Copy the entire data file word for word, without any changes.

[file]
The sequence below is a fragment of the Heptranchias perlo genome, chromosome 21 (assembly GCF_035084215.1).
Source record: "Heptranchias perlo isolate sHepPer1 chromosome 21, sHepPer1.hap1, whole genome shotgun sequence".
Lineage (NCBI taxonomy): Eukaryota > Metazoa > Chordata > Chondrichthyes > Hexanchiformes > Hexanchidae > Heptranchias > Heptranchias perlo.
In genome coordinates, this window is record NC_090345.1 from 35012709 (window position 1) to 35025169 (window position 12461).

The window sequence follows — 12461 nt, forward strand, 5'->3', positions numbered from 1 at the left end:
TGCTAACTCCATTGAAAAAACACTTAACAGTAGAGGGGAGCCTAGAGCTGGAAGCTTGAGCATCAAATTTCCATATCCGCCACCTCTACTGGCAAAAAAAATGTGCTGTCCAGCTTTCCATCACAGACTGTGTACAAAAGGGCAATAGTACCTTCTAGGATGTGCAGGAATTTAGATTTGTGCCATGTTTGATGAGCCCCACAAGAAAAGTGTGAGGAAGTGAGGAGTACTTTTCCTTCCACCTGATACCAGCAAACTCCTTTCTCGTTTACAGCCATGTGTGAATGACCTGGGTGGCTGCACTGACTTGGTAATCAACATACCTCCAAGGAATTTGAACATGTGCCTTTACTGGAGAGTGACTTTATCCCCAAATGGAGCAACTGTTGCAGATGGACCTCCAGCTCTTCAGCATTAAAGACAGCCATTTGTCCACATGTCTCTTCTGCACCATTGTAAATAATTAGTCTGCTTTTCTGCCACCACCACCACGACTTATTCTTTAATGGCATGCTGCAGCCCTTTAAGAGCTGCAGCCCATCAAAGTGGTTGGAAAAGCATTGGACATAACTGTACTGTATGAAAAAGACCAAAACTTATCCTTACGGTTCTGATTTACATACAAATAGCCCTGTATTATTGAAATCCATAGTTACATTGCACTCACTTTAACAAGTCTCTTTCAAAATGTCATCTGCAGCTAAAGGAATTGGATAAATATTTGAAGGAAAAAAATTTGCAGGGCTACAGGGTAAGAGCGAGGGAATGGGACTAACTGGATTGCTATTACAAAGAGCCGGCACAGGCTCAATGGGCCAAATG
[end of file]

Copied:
The sequence below is a fragment of the Heptranchias perlo genome, chromosome 21 (assembly GCF_035084215.1).
Source record: "Heptranchias perlo isolate sHepPer1 chromosome 21, sHepPer1.hap1, whole genome shotgun sequence".
Lineage (NCBI taxonomy): Eukaryota > Metazoa > Chordata > Chondrichthyes > Hexanchiformes > Hexanchidae > Heptranchias > Heptranchias perlo.
In genome coordinates, this window is record NC_090345.1 from 35012709 (window position 1) to 35025169 (window position 12461).

The window sequence follows — 12461 nt, forward strand, 5'->3', positions numbered from 1 at the left end:
TGCTAACTCCATTGAAAAAACACTTAACAGTAGAGGGGAGCCTAGAGCTGGAAGCTTGAGCATCAAATTTCCATATCCGCCACCTCTACTGGCAAAAAAAATGTGCTGTCCAGCTTTCCATCACAGACTGTGTACAAAAGGGCAATAGTACCTTCTAGGATGTGCAGGAATTTAGATTTGTGCCATGTTTGATGAGCCCCACAAGAAAAGTGTGAGGAAGTGAGGAGTACTTTTCCTTCCACCTGATACCAGCAAACTCCTTTCTCGTTTACAGCCATGTGTGAATGACCTGGGTGGCTGCACTGACTTGGTAATCAACATACCTCCAAGGAATTTGAACATGTGCCTTTACTGGAGAGTGACTTTATCCCCAAATGGAGCAACTGTTGCAGATGGACCTCCAGCTCTTCAGCATTAAAGACAGCCATTTGTCCACATGTCTCTTCTGCACCATTGTAAATAATTAGTCTGCTTTTCTGCCACCACCACCACGACTTATTCTTTAATGGCATGCTGCAGCCCTTTAAGAGCTGCAGCCCATCAAAGTGGTTGGAAAAGCATTGGACATAACTGTACTGTATGAAAAAGACCAAAACTTATCCTTACGGTTCTGATTTACATACAAATAGCCCTGTATTATTGAAATCCATAGTTACATTGCACTCACTTTAACAAGTCTCTTTCAAAATGTCATCTGCAGCTAAAGGAATTGGATAAATATTTGAAGGAAAAAAATTTGCAGGGCTACAGGGTAAGAGCGAGGGAATGGGACTAACTGGATTGCTATTACAAAGAGCCGGCACAGGCTCAATGGGCCAAATG